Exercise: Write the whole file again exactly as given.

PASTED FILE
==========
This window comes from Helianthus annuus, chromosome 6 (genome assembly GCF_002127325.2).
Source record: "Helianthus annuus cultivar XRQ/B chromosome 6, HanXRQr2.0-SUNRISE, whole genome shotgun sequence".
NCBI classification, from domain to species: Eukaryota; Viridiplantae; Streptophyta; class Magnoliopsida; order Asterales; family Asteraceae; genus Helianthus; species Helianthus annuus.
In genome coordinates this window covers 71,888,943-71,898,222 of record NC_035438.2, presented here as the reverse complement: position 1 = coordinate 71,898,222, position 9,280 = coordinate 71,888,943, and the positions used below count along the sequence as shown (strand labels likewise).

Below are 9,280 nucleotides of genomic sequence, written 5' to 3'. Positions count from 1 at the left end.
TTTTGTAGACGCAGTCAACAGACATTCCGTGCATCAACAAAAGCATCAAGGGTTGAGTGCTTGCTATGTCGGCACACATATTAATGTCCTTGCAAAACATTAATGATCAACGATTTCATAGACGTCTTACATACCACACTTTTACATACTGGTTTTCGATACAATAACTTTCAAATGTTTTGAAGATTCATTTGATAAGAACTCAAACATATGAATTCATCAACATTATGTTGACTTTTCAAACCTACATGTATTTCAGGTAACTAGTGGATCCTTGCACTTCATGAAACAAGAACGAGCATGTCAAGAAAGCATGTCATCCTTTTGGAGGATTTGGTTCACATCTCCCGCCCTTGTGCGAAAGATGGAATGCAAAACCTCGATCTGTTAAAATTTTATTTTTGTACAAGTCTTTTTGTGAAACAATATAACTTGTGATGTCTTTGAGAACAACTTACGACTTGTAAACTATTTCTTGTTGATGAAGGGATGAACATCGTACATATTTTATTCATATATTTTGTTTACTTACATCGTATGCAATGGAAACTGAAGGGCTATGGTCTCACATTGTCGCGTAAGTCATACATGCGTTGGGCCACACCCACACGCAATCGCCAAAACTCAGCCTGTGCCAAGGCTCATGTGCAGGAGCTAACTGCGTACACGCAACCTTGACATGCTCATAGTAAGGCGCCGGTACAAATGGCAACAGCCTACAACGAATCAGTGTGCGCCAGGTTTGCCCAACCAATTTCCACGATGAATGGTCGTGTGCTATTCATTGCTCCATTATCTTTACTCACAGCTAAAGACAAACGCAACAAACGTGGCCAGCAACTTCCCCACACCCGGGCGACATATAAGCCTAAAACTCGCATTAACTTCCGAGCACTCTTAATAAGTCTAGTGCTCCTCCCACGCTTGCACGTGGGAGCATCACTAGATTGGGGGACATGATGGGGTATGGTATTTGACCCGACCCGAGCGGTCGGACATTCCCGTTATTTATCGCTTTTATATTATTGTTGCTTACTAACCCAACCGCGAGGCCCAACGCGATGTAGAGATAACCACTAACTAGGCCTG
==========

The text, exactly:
This window comes from Helianthus annuus, chromosome 6 (genome assembly GCF_002127325.2).
Source record: "Helianthus annuus cultivar XRQ/B chromosome 6, HanXRQr2.0-SUNRISE, whole genome shotgun sequence".
NCBI classification, from domain to species: Eukaryota; Viridiplantae; Streptophyta; class Magnoliopsida; order Asterales; family Asteraceae; genus Helianthus; species Helianthus annuus.
In genome coordinates this window covers 71,888,943-71,898,222 of record NC_035438.2, presented here as the reverse complement: position 1 = coordinate 71,898,222, position 9,280 = coordinate 71,888,943, and the positions used below count along the sequence as shown (strand labels likewise).

Below are 9,280 nucleotides of genomic sequence, written 5' to 3'. Positions count from 1 at the left end.
TTTTGTAGACGCAGTCAACAGACATTCCGTGCATCAACAAAAGCATCAAGGGTTGAGTGCTTGCTATGTCGGCACACATATTAATGTCCTTGCAAAACATTAATGATCAACGATTTCATAGACGTCTTACATACCACACTTTTACATACTGGTTTTCGATACAATAACTTTCAAATGTTTTGAAGATTCATTTGATAAGAACTCAAACATATGAATTCATCAACATTATGTTGACTTTTCAAACCTACATGTATTTCAGGTAACTAGTGGATCCTTGCACTTCATGAAACAAGAACGAGCATGTCAAGAAAGCATGTCATCCTTTTGGAGGATTTGGTTCACATCTCCCGCCCTTGTGCGAAAGATGGAATGCAAAACCTCGATCTGTTAAAATTTTATTTTTGTACAAGTCTTTTTGTGAAACAATATAACTTGTGATGTCTTTGAGAACAACTTACGACTTGTAAACTATTTCTTGTTGATGAAGGGATGAACATCGTACATATTTTATTCATATATTTTGTTTACTTACATCGTATGCAATGGAAACTGAAGGGCTATGGTCTCACATTGTCGCGTAAGTCATACATGCGTTGGGCCACACCCACACGCAATCGCCAAAACTCAGCCTGTGCCAAGGCTCATGTGCAGGAGCTAACTGCGTACACGCAACCTTGACATGCTCATAGTAAGGCGCCGGTACAAATGGCAACAGCCTACAACGAATCAGTGTGCGCCAGGTTTGCCCAACCAATTTCCACGATGAATGGTCGTGTGCTATTCATTGCTCCATTATCTTTACTCACAGCTAAAGACAAACGCAACAAACGTGGCCAGCAACTTCCCCACACCCGGGCGACATATAAGCCTAAAACTCGCATTAACTTCCGAGCACTCTTAATAAGTCTAGTGCTCCTCCCACGCTTGCACGTGGGAGCATCACTAGATTGGGGGACATGATGGGGTATGGTATTTGACCCGACCCGAGCGGTCGGACATTCCCGTTATTTATCGCTTTTATATTATTGTTGCTTACTAACCCAACCGCGAGGCCCAACGCGATGTAGAGATAACCACTAACTAGGCCTG